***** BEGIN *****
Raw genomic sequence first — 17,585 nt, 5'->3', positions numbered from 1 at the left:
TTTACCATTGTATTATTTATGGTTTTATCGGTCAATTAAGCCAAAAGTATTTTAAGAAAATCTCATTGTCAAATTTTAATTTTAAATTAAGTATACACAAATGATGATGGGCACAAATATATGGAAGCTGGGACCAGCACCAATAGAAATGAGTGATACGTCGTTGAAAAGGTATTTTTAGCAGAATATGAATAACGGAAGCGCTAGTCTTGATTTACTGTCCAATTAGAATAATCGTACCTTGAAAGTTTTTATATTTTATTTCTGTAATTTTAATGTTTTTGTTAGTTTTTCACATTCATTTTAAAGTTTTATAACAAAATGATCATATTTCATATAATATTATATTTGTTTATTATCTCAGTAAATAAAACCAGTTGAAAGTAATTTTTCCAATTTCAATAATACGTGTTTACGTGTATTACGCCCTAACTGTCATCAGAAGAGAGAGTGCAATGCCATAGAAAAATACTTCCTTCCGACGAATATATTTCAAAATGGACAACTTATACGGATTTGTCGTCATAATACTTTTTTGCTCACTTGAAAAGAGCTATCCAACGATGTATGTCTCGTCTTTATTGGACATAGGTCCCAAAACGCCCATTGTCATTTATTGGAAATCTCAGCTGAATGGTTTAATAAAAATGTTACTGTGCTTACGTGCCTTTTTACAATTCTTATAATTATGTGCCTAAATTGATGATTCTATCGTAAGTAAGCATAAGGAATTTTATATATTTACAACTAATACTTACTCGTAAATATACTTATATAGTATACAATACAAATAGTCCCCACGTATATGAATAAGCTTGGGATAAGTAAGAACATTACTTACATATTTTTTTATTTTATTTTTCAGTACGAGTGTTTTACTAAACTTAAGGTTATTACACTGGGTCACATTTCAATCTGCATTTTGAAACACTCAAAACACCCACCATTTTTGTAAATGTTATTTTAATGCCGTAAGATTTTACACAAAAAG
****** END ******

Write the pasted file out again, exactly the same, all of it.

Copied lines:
Raw genomic sequence first — 17,585 nt, 5'->3', positions numbered from 1 at the left:
TTTACCATTGTATTATTTATGGTTTTATCGGTCAATTAAGCCAAAAGTATTTTAAGAAAATCTCATTGTCAAATTTTAATTTTAAATTAAGTATACACAAATGATGATGGGCACAAATATATGGAAGCTGGGACCAGCACCAATAGAAATGAGTGATACGTCGTTGAAAAGGTATTTTTAGCAGAATATGAATAACGGAAGCGCTAGTCTTGATTTACTGTCCAATTAGAATAATCGTACCTTGAAAGTTTTTATATTTTATTTCTGTAATTTTAATGTTTTTGTTAGTTTTTCACATTCATTTTAAAGTTTTATAACAAAATGATCATATTTCATATAATATTATATTTGTTTATTATCTCAGTAAATAAAACCAGTTGAAAGTAATTTTTCCAATTTCAATAATACGTGTTTACGTGTATTACGCCCTAACTGTCATCAGAAGAGAGAGTGCAATGCCATAGAAAAATACTTCCTTCCGACGAATATATTTCAAAATGGACAACTTATACGGATTTGTCGTCATAATACTTTTTTGCTCACTTGAAAAGAGCTATCCAACGATGTATGTCTCGTCTTTATTGGACATAGGTCCCAAAACGCCCATTGTCATTTATTGGAAATCTCAGCTGAATGGTTTAATAAAAATGTTACTGTGCTTACGTGCCTTTTTACAATTCTTATAATTATGTGCCTAAATTGATGATTCTATCGTAAGTAAGCATAAGGAATTTTATATATTTACAACTAATACTTACTCGTAAATATACTTATATAGTATACAATACAAATAGTCCCCACGTATATGAATAAGCTTGGGATAAGTAAGAACATTACTTACATATTTTTTTATTTTATTTTTCAGTACGAGTGTTTTACTAAACTTAAGGTTATTACACTGGGTCACATTTCAATCTGCATTTTGAAACACTCAAAACACCCACCATTTTTGTAAATGTTATTTTAATGCCGTAAGATTTTACACAAAAAG